"That's more than last year, and there's still more out there," he
said. "Eighty percent of our bucks were about two years old. The
average antler size was eight points, with probably between an 11- or
12- inch spread."
City leaders want urban
issuses as forefront of concern
SAN ANTONIO, Texas - Leaders of the nation's cities are
determined to restore urban issues such as poverty, homelessness, and
unemployment in the next presidential campaign, San Antonio Mayor
Henry Cisneros said yesterday.
The 1986 elections, with Democrats winning control of the Senate,
signal "it's now time for realism on some key problems," Cisneros
said as he formally opened the National League of Cities' annual
meeting of municipal leaders.
"There's no change in the make up of the Senate with respect to
urban problems. I don't expect dramatic changes," said Cisneros,
nearing the end of his one-year term as president of the league.
"I do, however, feel the mood of this meeting will be one of
determination - determination to insert urban programs back in the
forefront of national concerns, where they belong," he said.
Pontiff denounces abortion
PERTH, Australia-Pope John Paul II lashed out at abortion as
an "unspeakable crime" at his final Mass in Australia yesterday and
reiterated the Roman Catholic church's opposition to contraception
and sterilization.
"As the family goes, so goes the nation, and so goes the whole
world in which we live," he told 60,000 people during a service in
this city on the Indian Ocean.

"Can the pope come to Australia and fail to ask Australian couples
and families to reflect in their hearts how well they are living their
Christian love?" the pope asked.
He said Catholics should consider whether government policies for
defending family values are appropriate.
"In a world that is becoming ever more sensitive to women's rights,
what is to be said of the rights of womin who want to be or need to
be fulltime wives and mothers?" the pope asked.
Vol. XCVII-- No. 61
The Michigan Daily (ISSN 0745-967 X) is published Monday
through Friday during the fall and winter terms. Subscription rates:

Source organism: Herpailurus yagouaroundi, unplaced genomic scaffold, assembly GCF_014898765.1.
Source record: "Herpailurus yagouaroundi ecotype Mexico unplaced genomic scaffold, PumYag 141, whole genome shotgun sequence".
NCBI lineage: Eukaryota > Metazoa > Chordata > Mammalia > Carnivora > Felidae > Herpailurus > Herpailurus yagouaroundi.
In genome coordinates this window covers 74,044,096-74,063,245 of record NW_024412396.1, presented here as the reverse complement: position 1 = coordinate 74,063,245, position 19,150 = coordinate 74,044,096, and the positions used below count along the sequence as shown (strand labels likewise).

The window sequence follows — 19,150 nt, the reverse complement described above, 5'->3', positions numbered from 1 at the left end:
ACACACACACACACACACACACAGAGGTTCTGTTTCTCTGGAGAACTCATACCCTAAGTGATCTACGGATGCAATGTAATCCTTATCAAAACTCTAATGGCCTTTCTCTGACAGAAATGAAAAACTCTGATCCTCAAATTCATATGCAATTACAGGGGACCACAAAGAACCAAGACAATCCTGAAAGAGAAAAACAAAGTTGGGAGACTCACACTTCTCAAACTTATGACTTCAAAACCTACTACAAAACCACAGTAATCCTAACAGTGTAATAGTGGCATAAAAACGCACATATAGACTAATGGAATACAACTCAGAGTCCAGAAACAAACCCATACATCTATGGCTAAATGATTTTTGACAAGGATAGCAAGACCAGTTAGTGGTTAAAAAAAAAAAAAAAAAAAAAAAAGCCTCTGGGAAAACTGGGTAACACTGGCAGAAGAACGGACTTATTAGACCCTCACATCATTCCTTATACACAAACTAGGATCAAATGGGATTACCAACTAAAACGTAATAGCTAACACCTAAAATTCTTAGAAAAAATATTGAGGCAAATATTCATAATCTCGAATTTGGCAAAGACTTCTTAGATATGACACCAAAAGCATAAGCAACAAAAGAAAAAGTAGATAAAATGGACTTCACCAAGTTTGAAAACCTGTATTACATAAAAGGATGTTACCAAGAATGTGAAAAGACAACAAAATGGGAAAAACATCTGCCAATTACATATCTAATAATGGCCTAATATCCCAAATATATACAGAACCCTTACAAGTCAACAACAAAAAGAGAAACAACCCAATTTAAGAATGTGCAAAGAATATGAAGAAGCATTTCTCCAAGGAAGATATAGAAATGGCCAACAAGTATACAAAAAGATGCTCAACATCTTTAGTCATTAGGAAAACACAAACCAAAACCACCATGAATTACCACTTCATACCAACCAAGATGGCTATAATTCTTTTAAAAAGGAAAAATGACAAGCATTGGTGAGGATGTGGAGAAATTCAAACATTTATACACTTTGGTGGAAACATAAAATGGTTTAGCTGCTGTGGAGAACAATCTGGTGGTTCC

September through April-S18 in Ann Arbor; S35 outside the city.
One term-S10 in town; $20 outside the city.
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subscribes to Pacific News Service and the Los Angeles Times
Syndicate. Sports Editor...........................BARB McQUADE
Editor in Chief........................ERIC MATTSON Associate Sports Editors........DAVE ARETHA
dto n Chief .. . . A. RC 'G RTE EB MARK B RO W K
Managing Editor .............RACHEL GOTTLIEB MR RICK KAPL FAN
City Editor ....................CHRISTY RIEDEL
News Editor..............JERRY MARKON ADAM MARIN
Features Editor.............AMY MINDELL SPORTS STAFF: Jim Downey, Liam Flaherty Alen
NEWS STAFF: Francie Allen, Elizabeth Atkins, Eve SOT TF:JmDweLa lhry le
Becker, Melissa Birks. Laura A. Bischoff, Steve Gelderloos, Chris Gordillo, Shelly iaselhuhn, Al
Blonder, Rebecca Blumenstein, Brian Boriet, Marc Iedblad, Julie Hioilman, John Husband, Darren Jasey,
Carrel, Dov Cohen, Tim Daly, John Dunning, Rob Rob Levine, Jill Marchiano, Christian Martin, Eric
Earle, Ellen Fie lholtz, Martin Frank, KatyGod dLisa Maxson ,GregMcDonald, Scott Miller, Greg Molzon,
Green, Stephen Gregory. Jim Hiershiser, Mary Chri Jerry Muth, Adam Ochlis. Jeff Rush, Adam Schefter,
Jaklevic, Steve Knopper, Philip I. Levy, Michael Adam Schrager, Scott Shaffer, Pete Steinert, Douglas
Lustig, Kelly McNeil, Andy Mills, Kery Muraksnii, Vln ilZia
Eugene Pak, Martha Sevetson, Wendy Sharp, Susanne Photo Editor.....................ANDI SCHREIBER
Skubik, Louis Stancato, Naomi Wax. PHOTO STAFF: Leslie Boorstein, Jae Kim, Scott
Opinion Page Editor...............KAREN KLEIN Lituehy, John Munson, Dean Randazzo, Peter Ross.
Associate Opinion Page Editor..HENRY PARK Business Manager........MASON FRANKLIN
OPINION PAGE STAFF: Rosemary Chinnock, Tim Sales Manager............ ..DIANE BLOOM
SouthworthClasm, Peter Modny, Caleb as e Manager. GAYLA BROCKMAN
Arts Editor ....................NOELLE BROWER Ass't Sales Manager ...........DEBRA LEDERER
Associate Arts Editor.......REBECCA CUNG Ass't Classified Manager. GAYLE SHAPIRO
Music..................................BETH FERTIG DISPLAY SALES: Barb Calderoni, Irit Elrad, Lisa
Film................................KURT SERBUS Gnas, Melissa Hambrick, Alan Heyman, Julie
Books.......................SUZANNE MISENCIK Kromholz, Anne Kubek, Wendy Lewis, Jason Liss,